So, take this as your fair warning that the boastful posts you love and have missed so much will now be coming to you on a very regular basis. I will once again keep you updated on my afternoon strolls that start and end before you begin packing up for the day. I'll let you know how I spend my hours from 3-6pm while you're worrying about how much traffic you'll hit on your way home. I'll post pictures of my many days off from work (176 working days minus 15 sick days a year...) and I apologize in advance if you soon regret all of the decisions you've made in your life to get you to where you are (or are not) now. I'm sure you'll appreciate it all. Stay tuned.


Thursday, July 7, 2016

Classic Avoidance Procedures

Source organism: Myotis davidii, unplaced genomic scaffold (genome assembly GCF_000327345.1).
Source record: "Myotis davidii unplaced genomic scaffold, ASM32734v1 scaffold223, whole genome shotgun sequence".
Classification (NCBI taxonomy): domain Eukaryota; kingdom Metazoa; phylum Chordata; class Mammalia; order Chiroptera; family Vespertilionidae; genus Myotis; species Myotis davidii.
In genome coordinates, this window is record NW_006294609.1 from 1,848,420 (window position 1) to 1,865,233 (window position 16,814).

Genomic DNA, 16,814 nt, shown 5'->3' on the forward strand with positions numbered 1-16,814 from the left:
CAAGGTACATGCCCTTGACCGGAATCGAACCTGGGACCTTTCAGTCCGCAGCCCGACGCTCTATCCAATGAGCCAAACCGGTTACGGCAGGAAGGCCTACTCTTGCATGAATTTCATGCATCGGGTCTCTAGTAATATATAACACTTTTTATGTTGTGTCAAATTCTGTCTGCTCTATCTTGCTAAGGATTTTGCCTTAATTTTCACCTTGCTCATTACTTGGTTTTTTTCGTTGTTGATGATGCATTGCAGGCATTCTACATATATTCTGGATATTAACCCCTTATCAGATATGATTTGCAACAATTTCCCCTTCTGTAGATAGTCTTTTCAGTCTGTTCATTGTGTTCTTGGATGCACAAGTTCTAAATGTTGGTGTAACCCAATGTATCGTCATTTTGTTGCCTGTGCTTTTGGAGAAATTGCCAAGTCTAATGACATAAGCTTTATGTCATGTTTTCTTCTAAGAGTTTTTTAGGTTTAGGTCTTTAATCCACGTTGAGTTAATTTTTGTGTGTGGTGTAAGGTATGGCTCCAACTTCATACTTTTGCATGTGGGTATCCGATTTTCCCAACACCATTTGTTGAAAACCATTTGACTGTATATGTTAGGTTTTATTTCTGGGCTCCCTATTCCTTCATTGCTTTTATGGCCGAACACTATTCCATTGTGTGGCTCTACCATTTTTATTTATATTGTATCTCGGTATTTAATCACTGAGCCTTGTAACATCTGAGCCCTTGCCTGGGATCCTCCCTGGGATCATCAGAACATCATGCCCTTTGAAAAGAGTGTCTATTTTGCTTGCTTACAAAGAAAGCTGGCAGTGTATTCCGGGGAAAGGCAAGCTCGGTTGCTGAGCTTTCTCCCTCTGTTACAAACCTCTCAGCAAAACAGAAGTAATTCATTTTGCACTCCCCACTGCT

All school year I work with incredibly bright, caring, and respectful 6th graders. They are truly the cream of the crop. By mid-October, we have a true understanding of each other. I understand not to give them homework over the weekend because it simply won't get done, and they understand not to talk to me each morning until I finish my cup of coffee. I understand that I need to repeat directions half a dozen times in order to have hopes that the assignment will be done correctly, and they understand not to show me their wiggly, loose teeth or any signs of blood. I understand that all learning from 5th grade vanishes from their heads over the summer and we're basically starting from scratch, and they understand that I need to be holding my stress ball when they tell me they didn't complete the homework because of a baseball game the night before. This mutual understanding takes hard work and patience, but it's certainly worth it to have a successful school year. As a result, I enjoy my job and look forward to waking up each school day and seeing these youngsters' eager faces.